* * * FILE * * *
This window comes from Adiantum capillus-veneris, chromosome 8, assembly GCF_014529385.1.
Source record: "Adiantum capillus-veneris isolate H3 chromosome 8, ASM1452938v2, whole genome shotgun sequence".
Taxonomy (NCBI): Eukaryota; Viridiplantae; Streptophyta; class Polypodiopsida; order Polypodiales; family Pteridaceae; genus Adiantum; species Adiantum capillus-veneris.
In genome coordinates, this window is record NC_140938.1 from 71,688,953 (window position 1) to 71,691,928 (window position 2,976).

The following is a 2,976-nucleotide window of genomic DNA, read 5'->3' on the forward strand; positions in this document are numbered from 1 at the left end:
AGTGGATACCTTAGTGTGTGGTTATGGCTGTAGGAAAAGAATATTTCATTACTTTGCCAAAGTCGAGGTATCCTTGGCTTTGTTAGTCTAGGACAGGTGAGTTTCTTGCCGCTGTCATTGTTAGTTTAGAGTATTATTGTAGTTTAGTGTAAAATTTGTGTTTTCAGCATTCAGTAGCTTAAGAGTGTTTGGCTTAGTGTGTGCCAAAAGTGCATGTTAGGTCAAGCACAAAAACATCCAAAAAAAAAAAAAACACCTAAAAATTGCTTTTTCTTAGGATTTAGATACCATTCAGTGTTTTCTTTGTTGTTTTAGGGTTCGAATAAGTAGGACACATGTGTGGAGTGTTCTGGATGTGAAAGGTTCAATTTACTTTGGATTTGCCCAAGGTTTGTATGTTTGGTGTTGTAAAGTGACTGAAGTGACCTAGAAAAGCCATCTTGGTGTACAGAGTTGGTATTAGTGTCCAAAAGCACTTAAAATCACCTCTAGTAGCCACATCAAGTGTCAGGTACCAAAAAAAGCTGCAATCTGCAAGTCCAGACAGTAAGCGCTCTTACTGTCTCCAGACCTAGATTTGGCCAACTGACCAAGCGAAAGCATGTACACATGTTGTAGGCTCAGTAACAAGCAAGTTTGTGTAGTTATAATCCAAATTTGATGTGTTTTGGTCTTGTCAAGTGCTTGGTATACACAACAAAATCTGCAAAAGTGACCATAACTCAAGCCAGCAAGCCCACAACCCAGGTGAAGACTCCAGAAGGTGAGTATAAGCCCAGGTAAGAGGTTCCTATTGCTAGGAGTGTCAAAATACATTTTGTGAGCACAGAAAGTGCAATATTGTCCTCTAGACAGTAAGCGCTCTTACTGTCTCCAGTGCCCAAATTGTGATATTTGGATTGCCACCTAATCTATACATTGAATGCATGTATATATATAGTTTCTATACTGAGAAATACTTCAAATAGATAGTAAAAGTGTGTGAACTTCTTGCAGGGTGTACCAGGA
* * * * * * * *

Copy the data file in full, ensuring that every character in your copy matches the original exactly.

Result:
This window comes from Adiantum capillus-veneris, chromosome 8, assembly GCF_014529385.1.
Source record: "Adiantum capillus-veneris isolate H3 chromosome 8, ASM1452938v2, whole genome shotgun sequence".
Taxonomy (NCBI): Eukaryota; Viridiplantae; Streptophyta; class Polypodiopsida; order Polypodiales; family Pteridaceae; genus Adiantum; species Adiantum capillus-veneris.
In genome coordinates, this window is record NC_140938.1 from 71,688,953 (window position 1) to 71,691,928 (window position 2,976).

The following is a 2,976-nucleotide window of genomic DNA, read 5'->3' on the forward strand; positions in this document are numbered from 1 at the left end:
AGTGGATACCTTAGTGTGTGGTTATGGCTGTAGGAAAAGAATATTTCATTACTTTGCCAAAGTCGAGGTATCCTTGGCTTTGTTAGTCTAGGACAGGTGAGTTTCTTGCCGCTGTCATTGTTAGTTTAGAGTATTATTGTAGTTTAGTGTAAAATTTGTGTTTTCAGCATTCAGTAGCTTAAGAGTGTTTGGCTTAGTGTGTGCCAAAAGTGCATGTTAGGTCAAGCACAAAAACATCCAAAAAAAAAAAAAACACCTAAAAATTGCTTTTTCTTAGGATTTAGATACCATTCAGTGTTTTCTTTGTTGTTTTAGGGTTCGAATAAGTAGGACACATGTGTGGAGTGTTCTGGATGTGAAAGGTTCAATTTACTTTGGATTTGCCCAAGGTTTGTATGTTTGGTGTTGTAAAGTGACTGAAGTGACCTAGAAAAGCCATCTTGGTGTACAGAGTTGGTATTAGTGTCCAAAAGCACTTAAAATCACCTCTAGTAGCCACATCAAGTGTCAGGTACCAAAAAAAGCTGCAATCTGCAAGTCCAGACAGTAAGCGCTCTTACTGTCTCCAGACCTAGATTTGGCCAACTGACCAAGCGAAAGCATGTACACATGTTGTAGGCTCAGTAACAAGCAAGTTTGTGTAGTTATAATCCAAATTTGATGTGTTTTGGTCTTGTCAAGTGCTTGGTATACACAACAAAATCTGCAAAAGTGACCATAACTCAAGCCAGCAAGCCCACAACCCAGGTGAAGACTCCAGAAGGTGAGTATAAGCCCAGGTAAGAGGTTCCTATTGCTAGGAGTGTCAAAATACATTTTGTGAGCACAGAAAGTGCAATATTGTCCTCTAGACAGTAAGCGCTCTTACTGTCTCCAGTGCCCAAATTGTGATATTTGGATTGCCACCTAATCTATACATTGAATGCATGTATATATATAGTTTCTATACTGAGAAATACTTCAAATAGATAGTAAAAGTGTGTGAACTTCTTGCAGGGTGTACCAGGA